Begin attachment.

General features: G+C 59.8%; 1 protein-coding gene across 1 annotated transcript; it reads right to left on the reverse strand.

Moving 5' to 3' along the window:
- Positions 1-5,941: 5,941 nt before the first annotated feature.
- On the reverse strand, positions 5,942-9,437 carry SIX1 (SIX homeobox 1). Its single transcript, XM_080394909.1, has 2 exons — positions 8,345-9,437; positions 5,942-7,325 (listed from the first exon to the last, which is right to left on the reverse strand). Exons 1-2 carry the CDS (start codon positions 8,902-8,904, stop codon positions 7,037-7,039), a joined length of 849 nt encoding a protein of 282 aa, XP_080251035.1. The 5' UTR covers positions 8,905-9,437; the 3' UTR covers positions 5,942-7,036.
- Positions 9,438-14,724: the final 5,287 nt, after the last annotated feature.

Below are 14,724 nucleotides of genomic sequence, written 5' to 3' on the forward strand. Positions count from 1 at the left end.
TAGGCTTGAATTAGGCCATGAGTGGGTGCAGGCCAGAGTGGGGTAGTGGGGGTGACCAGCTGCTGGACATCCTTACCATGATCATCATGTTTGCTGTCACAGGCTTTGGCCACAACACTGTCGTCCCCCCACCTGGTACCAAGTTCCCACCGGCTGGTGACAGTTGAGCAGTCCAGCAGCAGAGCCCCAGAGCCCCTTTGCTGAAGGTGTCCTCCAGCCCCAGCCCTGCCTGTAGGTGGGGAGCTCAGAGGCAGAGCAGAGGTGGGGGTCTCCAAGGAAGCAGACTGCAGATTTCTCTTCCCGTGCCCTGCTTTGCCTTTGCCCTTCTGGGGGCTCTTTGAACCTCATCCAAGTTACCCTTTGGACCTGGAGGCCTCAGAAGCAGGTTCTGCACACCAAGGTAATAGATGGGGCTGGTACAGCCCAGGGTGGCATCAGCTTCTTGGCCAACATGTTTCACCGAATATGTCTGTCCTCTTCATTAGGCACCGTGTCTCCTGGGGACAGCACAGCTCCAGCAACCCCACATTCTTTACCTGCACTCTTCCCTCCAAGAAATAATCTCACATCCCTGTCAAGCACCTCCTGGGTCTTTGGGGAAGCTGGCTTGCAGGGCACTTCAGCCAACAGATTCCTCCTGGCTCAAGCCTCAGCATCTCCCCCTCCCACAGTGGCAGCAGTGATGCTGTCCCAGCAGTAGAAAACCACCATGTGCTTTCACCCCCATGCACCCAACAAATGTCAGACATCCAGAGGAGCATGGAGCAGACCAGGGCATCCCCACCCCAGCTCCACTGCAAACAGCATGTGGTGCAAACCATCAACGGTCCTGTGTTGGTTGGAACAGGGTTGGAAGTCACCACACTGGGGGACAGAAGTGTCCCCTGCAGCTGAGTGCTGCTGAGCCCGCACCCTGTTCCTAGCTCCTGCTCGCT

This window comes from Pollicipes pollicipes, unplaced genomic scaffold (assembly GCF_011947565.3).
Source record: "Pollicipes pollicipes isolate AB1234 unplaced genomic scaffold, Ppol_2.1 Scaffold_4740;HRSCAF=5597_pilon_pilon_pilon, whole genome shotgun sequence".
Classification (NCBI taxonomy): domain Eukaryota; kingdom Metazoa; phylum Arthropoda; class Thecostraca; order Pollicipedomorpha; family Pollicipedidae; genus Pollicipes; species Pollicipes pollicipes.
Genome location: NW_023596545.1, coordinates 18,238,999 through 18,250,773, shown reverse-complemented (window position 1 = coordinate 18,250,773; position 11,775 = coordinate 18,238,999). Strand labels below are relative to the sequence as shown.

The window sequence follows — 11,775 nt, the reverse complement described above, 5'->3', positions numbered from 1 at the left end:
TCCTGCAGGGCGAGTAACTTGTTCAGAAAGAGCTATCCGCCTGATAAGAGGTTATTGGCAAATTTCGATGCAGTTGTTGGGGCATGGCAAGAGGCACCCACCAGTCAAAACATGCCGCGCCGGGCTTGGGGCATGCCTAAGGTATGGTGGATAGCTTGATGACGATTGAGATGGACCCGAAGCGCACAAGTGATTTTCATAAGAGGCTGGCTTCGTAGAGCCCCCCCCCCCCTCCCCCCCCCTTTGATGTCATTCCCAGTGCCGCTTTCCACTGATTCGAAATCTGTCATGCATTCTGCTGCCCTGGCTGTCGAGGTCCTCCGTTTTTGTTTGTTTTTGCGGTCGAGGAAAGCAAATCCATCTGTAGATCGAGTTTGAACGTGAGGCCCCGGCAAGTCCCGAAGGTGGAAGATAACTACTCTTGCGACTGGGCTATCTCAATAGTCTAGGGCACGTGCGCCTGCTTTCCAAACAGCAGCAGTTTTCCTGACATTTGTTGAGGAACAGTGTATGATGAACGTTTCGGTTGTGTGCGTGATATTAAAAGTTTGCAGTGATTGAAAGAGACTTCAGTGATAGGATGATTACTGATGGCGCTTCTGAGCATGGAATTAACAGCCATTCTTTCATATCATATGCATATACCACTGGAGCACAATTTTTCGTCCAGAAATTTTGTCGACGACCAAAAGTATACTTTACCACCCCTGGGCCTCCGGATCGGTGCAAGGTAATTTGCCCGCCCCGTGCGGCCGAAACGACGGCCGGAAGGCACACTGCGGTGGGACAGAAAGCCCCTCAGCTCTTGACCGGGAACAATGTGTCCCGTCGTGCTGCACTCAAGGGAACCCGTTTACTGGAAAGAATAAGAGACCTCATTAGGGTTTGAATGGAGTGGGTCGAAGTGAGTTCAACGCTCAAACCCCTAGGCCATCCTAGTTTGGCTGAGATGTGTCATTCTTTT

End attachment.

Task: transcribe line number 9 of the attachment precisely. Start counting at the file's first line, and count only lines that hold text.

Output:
Source record: "Pollicipes pollicipes isolate AB1234 unplaced genomic scaffold, Ppol_2.1 Scaffold_4740;HRSCAF=5597_pilon_pilon_pilon, whole genome shotgun sequence".